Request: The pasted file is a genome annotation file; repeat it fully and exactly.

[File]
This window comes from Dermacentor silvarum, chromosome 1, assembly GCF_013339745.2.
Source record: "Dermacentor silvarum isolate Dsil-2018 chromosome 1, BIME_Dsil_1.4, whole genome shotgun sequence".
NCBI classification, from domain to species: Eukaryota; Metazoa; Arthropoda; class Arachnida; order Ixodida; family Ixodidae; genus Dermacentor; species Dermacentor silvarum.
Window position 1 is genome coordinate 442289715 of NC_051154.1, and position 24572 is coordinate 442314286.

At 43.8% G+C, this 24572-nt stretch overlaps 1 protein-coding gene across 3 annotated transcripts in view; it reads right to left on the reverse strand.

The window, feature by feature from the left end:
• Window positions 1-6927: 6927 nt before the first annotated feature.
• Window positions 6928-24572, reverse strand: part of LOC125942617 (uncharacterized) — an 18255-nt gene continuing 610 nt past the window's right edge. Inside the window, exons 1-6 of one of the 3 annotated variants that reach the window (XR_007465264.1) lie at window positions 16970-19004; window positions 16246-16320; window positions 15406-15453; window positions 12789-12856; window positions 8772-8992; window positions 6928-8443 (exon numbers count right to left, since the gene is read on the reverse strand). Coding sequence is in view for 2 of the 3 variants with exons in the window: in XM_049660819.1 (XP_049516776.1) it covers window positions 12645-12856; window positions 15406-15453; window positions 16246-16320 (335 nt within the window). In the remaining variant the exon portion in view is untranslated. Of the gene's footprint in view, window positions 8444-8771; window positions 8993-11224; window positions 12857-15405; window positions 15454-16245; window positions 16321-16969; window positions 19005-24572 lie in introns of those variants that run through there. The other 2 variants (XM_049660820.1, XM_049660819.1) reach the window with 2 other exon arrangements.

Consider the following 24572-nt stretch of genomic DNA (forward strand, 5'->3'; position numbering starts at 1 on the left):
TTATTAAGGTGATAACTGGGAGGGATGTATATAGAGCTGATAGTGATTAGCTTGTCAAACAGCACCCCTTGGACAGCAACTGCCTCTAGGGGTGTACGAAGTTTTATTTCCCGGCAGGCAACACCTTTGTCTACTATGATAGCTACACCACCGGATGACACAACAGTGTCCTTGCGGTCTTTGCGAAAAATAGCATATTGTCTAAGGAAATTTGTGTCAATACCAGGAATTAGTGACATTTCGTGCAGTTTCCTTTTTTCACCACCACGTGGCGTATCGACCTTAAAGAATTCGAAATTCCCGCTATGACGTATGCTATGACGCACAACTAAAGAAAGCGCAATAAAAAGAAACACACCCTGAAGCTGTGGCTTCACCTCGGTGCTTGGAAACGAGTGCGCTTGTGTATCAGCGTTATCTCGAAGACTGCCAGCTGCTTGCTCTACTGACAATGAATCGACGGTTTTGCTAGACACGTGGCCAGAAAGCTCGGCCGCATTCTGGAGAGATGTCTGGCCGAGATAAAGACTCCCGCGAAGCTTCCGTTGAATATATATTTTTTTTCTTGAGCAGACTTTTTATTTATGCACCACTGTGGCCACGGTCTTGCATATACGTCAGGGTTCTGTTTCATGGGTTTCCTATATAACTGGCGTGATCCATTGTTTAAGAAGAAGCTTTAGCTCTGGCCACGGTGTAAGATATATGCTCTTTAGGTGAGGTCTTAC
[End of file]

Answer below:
This window comes from Dermacentor silvarum, chromosome 1, assembly GCF_013339745.2.
Source record: "Dermacentor silvarum isolate Dsil-2018 chromosome 1, BIME_Dsil_1.4, whole genome shotgun sequence".
NCBI classification, from domain to species: Eukaryota; Metazoa; Arthropoda; class Arachnida; order Ixodida; family Ixodidae; genus Dermacentor; species Dermacentor silvarum.
Window position 1 is genome coordinate 442289715 of NC_051154.1, and position 24572 is coordinate 442314286.

At 43.8% G+C, this 24572-nt stretch overlaps 1 protein-coding gene across 3 annotated transcripts in view; it reads right to left on the reverse strand.

The window, feature by feature from the left end:
• Window positions 1-6927: 6927 nt before the first annotated feature.
• Window positions 6928-24572, reverse strand: part of LOC125942617 (uncharacterized) — an 18255-nt gene continuing 610 nt past the window's right edge. Inside the window, exons 1-6 of one of the 3 annotated variants that reach the window (XR_007465264.1) lie at window positions 16970-19004; window positions 16246-16320; window positions 15406-15453; window positions 12789-12856; window positions 8772-8992; window positions 6928-8443 (exon numbers count right to left, since the gene is read on the reverse strand). Coding sequence is in view for 2 of the 3 variants with exons in the window: in XM_049660819.1 (XP_049516776.1) it covers window positions 12645-12856; window positions 15406-15453; window positions 16246-16320 (335 nt within the window). In the remaining variant the exon portion in view is untranslated. Of the gene's footprint in view, window positions 8444-8771; window positions 8993-11224; window positions 12857-15405; window positions 15454-16245; window positions 16321-16969; window positions 19005-24572 lie in introns of those variants that run through there. The other 2 variants (XM_049660820.1, XM_049660819.1) reach the window with 2 other exon arrangements.

Consider the following 24572-nt stretch of genomic DNA (forward strand, 5'->3'; position numbering starts at 1 on the left):
TTATTAAGGTGATAACTGGGAGGGATGTATATAGAGCTGATAGTGATTAGCTTGTCAAACAGCACCCCTTGGACAGCAACTGCCTCTAGGGGTGTACGAAGTTTTATTTCCCGGCAGGCAACACCTTTGTCTACTATGATAGCTACACCACCGGATGACACAACAGTGTCCTTGCGGTCTTTGCGAAAAATAGCATATTGTCTAAGGAAATTTGTGTCAATACCAGGAATTAGTGACATTTCGTGCAGTTTCCTTTTTTCACCACCACGTGGCGTATCGACCTTAAAGAATTCGAAATTCCCGCTATGACGTATGCTATGACGCACAACTAAAGAAAGCGCAATAAAAAGAAACACACCCTGAAGCTGTGGCTTCACCTCGGTGCTTGGAAACGAGTGCGCTTGTGTATCAGCGTTATCTCGAAGACTGCCAGCTGCTTGCTCTACTGACAATGAATCGACGGTTTTGCTAGACACGTGGCCAGAAAGCTCGGCCGCATTCTGGAGAGATGTCTGGCCGAGATAAAGACTCCCGCGAAGCTTCCGTTGAATATATATTTTTTTTCTTGAGCAGACTTTTTATTTATGCACCACTGTGGCCACGGTCTTGCATATACGTCAGGGTTCTGTTTCATGGGTTTCCTATATAACTGGCGTGATCCATTGTTTAAGAAGAAGCTTTAGCTCTGGCCACGGTGTAAGATATATGCTCTTTAGGTGAGGTCTTAC